Nightly News   |  May 11, 2010

Oil execs trade blame on Gulf spill

Senators seeking answers and accountability from the oil industry got little of either Tuesday as executives from three companies in charge were quick to point fingers during the first Senate hearing investigating the incident. NBC's Kelly O'Donnell reports.

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This content comes from a Full-Text Transcript of the program.

WILLIAMS: Good evening .

BRIAN WILLIAMS, anchor: It's becoming as hard to find someone to take responsibility for what went wrong on that oil rig in the gulf as it is to cap that leak. The oil slick off the Louisiana coast grew larger today. It continues to move. It has shut down an entire industry across a huge area; it threatens an entire way of life . There is four million gallons of oil in the water now, and now comes the next attempt to stop it. We have two reports tonight beginning with NBC 's Kelly O'Donnell .

KELLY O'DONNELL reporting: It's been 21 days since the oil rig explosion off the Gulf Coast , 11 killed, at least four million gallons of crude oil gushing from the ruptured well. Today workers relived those first minutes at a Coast Guard hearing in Louisiana .

Mr. ALWIN LANDRY (Boat Captain): The alarms go off, it was mayday, mayday, mayday, rig's on fire...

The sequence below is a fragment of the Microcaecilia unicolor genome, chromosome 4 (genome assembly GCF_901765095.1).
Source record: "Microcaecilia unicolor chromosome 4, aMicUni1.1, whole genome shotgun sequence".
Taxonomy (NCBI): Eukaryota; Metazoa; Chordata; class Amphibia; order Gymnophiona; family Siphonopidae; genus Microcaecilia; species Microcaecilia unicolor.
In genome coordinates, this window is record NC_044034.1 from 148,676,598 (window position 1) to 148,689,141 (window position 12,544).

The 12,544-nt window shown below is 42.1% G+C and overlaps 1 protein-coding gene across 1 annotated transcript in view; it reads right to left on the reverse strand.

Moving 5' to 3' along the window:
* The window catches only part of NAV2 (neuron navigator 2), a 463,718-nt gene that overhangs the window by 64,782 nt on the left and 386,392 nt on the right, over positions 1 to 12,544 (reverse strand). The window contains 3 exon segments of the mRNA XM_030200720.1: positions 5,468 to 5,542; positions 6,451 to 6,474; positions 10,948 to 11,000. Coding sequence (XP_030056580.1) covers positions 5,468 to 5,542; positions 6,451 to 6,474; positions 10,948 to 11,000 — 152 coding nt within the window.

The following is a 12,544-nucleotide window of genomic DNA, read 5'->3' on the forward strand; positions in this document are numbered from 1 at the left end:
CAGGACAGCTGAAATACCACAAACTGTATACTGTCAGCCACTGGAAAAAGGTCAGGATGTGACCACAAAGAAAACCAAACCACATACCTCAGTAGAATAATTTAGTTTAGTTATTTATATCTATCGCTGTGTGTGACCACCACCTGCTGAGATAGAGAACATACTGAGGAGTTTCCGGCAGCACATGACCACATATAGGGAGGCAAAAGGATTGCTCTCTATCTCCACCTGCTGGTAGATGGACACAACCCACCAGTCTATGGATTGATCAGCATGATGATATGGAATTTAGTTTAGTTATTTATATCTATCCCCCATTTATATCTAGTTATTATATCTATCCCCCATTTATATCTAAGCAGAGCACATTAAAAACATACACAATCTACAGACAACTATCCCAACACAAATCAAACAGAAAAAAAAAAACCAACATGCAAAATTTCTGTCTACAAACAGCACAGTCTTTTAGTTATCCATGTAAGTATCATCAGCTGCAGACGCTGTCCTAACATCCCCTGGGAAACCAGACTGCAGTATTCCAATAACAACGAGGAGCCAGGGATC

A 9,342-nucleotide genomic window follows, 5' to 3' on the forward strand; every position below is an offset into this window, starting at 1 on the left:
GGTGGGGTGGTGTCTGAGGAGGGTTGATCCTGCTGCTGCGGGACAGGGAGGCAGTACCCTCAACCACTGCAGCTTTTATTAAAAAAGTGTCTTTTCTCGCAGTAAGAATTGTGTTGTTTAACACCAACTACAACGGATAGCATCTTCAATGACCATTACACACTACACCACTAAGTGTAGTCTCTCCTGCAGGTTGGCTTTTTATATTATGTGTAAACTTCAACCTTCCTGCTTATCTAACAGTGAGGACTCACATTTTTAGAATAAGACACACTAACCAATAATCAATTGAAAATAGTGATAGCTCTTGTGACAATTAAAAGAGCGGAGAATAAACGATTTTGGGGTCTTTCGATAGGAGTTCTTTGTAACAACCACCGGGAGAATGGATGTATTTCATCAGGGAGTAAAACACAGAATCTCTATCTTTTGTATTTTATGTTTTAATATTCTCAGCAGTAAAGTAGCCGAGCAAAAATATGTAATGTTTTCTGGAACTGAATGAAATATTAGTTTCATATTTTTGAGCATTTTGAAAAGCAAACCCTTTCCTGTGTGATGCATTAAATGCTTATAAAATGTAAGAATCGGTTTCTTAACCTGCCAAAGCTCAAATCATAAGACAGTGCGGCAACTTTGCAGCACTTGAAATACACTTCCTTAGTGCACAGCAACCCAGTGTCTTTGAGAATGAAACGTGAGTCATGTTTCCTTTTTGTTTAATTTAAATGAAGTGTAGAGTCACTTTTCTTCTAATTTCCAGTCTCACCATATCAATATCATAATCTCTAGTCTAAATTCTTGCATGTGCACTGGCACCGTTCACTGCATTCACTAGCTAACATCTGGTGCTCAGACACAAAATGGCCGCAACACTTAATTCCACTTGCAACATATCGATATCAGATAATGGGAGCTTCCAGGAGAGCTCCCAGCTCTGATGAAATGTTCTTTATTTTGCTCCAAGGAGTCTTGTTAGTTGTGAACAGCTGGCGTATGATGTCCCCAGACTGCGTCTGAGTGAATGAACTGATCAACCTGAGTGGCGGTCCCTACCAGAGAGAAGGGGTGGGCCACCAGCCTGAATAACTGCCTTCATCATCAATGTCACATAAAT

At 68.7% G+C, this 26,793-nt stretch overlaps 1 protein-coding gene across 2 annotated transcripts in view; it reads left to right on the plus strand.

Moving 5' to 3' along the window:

O'DONNELL: While here in Washington executives from three industry giants in charge -- BP, Transocean and Halliburton -- quickly pointed fingers at a Senate hearing.

Mr. STEVEN NEWMAN (Transocean Ltd. CEO): As the lease operator and the well owner, that falls on BP .

Mr. LAMAR McKAY (BP America Inc. President): Transocean , as owner and operator of the Deepwater Horizon drilling rig , had responsibility for the safety of drilling operations.

O'DONNELL: Senators had no patience for that.

Senator JOHN BARRASSO (Republican, Wyoming): Shifting this blame does not get us very far.

Senator MARIA CANTWELL (Democrat, Washington): I definitely feel like the case for defense is being built here this morning.

O'DONNELL: Senators wanted answers and accountability and got little of

either. Two big issues drew deep skepticism: What fix will actually work, and who covers the spiraling cost?

Senator MARY LANDRIEU (Democrat, Louisiana): Will BP pay?

Mr. McKAY: We are going to pay all legitimate claims, all legitimate claims...

Sen. LANDRIEU: And define "legitimate" please for us.

Mr. McKAY: Substantiated claims.

O'DONNELL: That includes BP 's pledge to pay for cleanup and reimburse local governments and small businesses harmed by the spill. At times, tempers flared.

Unidentified Man: You're under oath. I just asking you a simple question.

Mr. TIM PROBERT (Halliburton): I do not know, Senator.

O'DONNELL: There was frustrated disbelief that the industry 's elaborate attempted fixes, like the containment dome , had failed to plug the well.

Senator ROBERT MENENDEZ (Democrat, New Jersey): I get the sense you're making things up as you go along.

O'DONNELL: BP says it could not anticipate the scale of this accident, but does know the company will be judged by its response. Kelly O'Donnell , NBC News , the Capitol .